Monochromatic color schemes – A monochromatic color scheme utilizes one color family or hue, but several different values (shades) The monochromatic color scheme is the most often used because of its simplicity.

Analogous (Or Adjacent) Color Scheme – This color scheme combines two or more colors which are beside one another on the color wheel.

This color wheel selects colors such as blue, blue-green, green, or even blue-purple. Adding a second or third adjacent color from a different color family can produce a stunning effect and creates greater depth than monochromatic color choices. To add additional depth, add a larger of variety of tints and shades within the same color family.

Complementary Color Scheme – The complementary color scheme utilizes two colors which are exactly opposite one another on the color wheel. In examining the color wheels at the top of the page, you will see that red and green are complementary colors.

Split Complementary Color Scheme – This color scheme utilizes two complementary (opposite) colors on the color wheel and a third color (usually adjacent to one of the complementary colors). The third adjacent color is typically used as an accent. The example to the right utilizes green, yellow green, and red. However, these colors are primarily shown for demonstrating positioning on the color wheel rather than actual color reflectance or “trueness” of color.

A double split complementary color scheme amounts to a complementary color scheme using two colors opposite one another on the color wheel, but utilizes two additional colors. Rather than simply combining two complementary colors, such as red and green, the double split complementary color scheme utilizes the two adjacent colors on either side of red and one either side of green. This may amount to a combination of blue and yellow or various combinations of blue-green or yellow green with violet or orange or some shade variation within this range.

Among the most striking of all color schemes is the triadic color scheme. The triadic color scheme utilizes three color which are equidistant on the color wheel. On the color wheel at the top, if you choose red-violet as your primary color, count 4 colors to the right (yellow-orange) and 4 colors to the left (blue-green) to obtain matching triadic colors.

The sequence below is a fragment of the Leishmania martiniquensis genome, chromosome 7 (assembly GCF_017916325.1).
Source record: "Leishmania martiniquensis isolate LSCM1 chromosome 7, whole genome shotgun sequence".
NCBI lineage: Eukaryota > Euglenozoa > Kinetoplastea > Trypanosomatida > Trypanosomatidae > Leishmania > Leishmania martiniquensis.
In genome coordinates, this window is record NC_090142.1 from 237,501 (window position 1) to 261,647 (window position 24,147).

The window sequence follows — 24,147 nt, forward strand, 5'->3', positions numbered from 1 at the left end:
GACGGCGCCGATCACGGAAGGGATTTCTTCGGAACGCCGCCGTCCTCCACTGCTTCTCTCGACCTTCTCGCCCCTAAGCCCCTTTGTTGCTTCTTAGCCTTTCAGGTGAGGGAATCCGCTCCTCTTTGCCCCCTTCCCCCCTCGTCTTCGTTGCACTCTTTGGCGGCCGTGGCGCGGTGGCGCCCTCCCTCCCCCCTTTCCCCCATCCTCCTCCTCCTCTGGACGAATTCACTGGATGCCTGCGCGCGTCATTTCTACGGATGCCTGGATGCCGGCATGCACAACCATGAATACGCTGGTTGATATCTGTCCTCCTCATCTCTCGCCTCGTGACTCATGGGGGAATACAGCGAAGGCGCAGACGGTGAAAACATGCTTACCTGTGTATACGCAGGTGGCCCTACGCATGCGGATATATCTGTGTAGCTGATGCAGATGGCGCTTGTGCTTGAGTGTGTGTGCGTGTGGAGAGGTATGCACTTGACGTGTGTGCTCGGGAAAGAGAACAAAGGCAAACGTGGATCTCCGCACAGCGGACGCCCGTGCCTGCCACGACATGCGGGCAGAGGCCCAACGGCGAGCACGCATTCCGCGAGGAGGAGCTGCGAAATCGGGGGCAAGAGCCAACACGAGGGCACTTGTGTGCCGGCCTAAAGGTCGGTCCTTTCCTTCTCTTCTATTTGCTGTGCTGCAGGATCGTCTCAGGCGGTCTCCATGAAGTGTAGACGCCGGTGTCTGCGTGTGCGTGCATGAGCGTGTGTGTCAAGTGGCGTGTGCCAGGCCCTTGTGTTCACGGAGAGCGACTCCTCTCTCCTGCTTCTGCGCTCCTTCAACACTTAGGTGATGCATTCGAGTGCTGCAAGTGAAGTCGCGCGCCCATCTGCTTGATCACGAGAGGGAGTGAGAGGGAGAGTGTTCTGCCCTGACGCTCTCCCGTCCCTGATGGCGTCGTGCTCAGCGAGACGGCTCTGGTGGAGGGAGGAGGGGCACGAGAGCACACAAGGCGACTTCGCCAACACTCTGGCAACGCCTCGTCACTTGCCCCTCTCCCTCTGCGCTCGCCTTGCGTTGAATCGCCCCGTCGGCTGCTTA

Neutral Color Scheme – Neutral color schemes, Black, white , and gray do not appear on the colors wheel, but they do appear on the Glidden Master palette. The Glidden master palette can be viewed at your local Home Depot. Every color has a gray, neutral shade, whether it is a blue or orange or green. Remember as you move toward the “equator” on the color globe, every color turns gray. If you are planning to resell your home or the color schemes above are confusing, gray is a very forgiving color.

Gray, black, are not really colors from a technical perspective. They’re called “neutrals”. Neutrals are extremely useful in creating contrast. White, though not recommended for carpet, due to soiling, is actually the result of a combination of all colors. White reflects all wavelengths of light uniformly or equally. Black, on the other hand, absorbs all wavelengths equally. Gray, expressed as a percentage of black, is a combination of black and white.

While this section may not provide suggestions for color matching, it does describe to you how to use the color wheel to use an organized approach to color matching. The Glidden Color at Home program sold at Home Depot will prove a useful tool for assisting with color matching. Also, Glidden paint products, marketed through Home Depot are some of the best values in paint products available through any source. While some home improvement warehouses may try to market and sell you their “flagship” paint product, Glidden paints provide the best value based on independent testing. Also, according to a recent (Oct, 2004) Wall Street Journal evaluation, Glidden paints provided the truest color match of any paint tested, as you might expect from the leaders in color development.